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					Psychology of Political Thought
TS2S 405 Fort Lewis College

Conspiracy Theory
 Conspiracy: 1 a : to join in a secret agreement to do an unlawful or wrongful act or an act which becomes unlawful as a result of the secret agreement b : SCHEME  A conspiracy theory is a description of how one or more groups of people manipulate different aspects of the world. 2 a theory that group(s) of people manipulate the social/physical world outside of the awareness of the general population.  Theory: A proposed explanation of how the world works.

A Brief Typology of Conspiracy Theories
 Anti Government: JFK, Moon landing, CIA and Drugs, Bushes and S&L, Clinton, Waco, fluoridation, microchips  Anti Corporate/capitalism: oil companies, alternative fuels, money in politics, war, Christian conspiracies, OKC, voting machines  International: New world order, UN, Bilderberg group  Anti-Religious: Anti-Mormons, Catholics, Jews, Masons, Moonies, etc.  Satanic and secular humanism conspiracies: eye on dollar, etc.  Anti communist: civil rights movement, John Birch Society, McCarthyism  Racial: genocide, white policy on drugs, Klan, Church’s fried chicken, Snapple, Al Sharpton’s office bombing, OJ, Tuskeegee  Media conspiracies: suppression of information by right or left  Events: 9-11, TWA 800, Korean Air 007, Ron Brown’s commerce plane crash, JFK  Aliens and UFOs, ghosts/paranormal, Satan, Bermuda triangle  Individuals: The Bushes, Ken Lay, Bill Gates, the Rosenbergs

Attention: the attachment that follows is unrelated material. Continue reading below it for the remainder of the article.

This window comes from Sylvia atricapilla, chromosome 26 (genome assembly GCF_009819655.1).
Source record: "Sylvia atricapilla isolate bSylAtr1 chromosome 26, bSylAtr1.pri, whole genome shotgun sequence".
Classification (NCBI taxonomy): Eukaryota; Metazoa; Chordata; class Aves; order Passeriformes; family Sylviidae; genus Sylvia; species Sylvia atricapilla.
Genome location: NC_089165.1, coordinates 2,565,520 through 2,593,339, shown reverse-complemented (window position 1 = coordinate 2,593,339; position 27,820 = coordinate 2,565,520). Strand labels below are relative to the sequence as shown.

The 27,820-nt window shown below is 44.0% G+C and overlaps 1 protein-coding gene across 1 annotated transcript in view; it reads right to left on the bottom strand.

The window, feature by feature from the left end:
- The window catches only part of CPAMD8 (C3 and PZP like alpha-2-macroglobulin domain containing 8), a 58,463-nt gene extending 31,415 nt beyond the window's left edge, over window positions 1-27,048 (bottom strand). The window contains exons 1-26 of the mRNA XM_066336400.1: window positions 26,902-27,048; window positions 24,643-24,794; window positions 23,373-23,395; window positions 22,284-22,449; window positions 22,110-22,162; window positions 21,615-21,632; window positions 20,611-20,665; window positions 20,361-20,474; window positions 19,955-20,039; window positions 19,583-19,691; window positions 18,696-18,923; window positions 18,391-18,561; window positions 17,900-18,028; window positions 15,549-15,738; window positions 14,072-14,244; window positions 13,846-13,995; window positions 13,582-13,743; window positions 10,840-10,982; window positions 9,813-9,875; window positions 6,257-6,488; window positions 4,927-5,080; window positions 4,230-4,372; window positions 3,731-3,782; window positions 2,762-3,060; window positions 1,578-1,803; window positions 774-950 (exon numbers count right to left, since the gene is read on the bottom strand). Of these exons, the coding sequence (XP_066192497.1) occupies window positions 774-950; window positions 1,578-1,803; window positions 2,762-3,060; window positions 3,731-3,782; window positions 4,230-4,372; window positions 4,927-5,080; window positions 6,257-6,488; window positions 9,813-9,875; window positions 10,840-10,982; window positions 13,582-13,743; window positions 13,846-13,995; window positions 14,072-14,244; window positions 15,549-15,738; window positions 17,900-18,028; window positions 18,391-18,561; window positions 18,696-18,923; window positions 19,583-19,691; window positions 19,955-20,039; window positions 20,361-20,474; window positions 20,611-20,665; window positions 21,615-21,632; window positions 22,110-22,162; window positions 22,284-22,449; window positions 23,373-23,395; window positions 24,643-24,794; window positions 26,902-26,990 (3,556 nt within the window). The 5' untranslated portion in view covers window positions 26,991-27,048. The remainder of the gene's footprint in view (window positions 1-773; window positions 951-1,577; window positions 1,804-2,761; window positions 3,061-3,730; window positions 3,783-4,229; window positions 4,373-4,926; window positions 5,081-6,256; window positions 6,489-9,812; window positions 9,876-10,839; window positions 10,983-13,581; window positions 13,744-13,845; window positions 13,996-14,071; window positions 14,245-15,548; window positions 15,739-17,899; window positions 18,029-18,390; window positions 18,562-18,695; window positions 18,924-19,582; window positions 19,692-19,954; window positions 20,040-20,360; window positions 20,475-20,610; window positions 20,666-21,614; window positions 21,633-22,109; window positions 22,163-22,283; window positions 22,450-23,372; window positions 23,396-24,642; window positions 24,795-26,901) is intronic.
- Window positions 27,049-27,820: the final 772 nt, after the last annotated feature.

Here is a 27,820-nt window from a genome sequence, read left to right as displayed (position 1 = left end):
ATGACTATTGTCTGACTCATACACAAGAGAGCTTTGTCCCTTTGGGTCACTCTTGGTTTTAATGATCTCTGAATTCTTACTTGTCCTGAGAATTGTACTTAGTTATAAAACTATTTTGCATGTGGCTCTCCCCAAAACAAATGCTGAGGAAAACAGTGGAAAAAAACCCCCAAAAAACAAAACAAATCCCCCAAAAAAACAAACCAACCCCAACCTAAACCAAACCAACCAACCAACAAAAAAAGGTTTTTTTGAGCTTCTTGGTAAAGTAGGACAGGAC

 http://www.art.man.ac.uk/english/staff/pk/research/Encyclopedia/front.html

Good Paper Topic Characteristics
 Is related to political thought  You can find resources both pro and con on the theory  You can find at least 7 sources per side

How do we come to know what we think we know?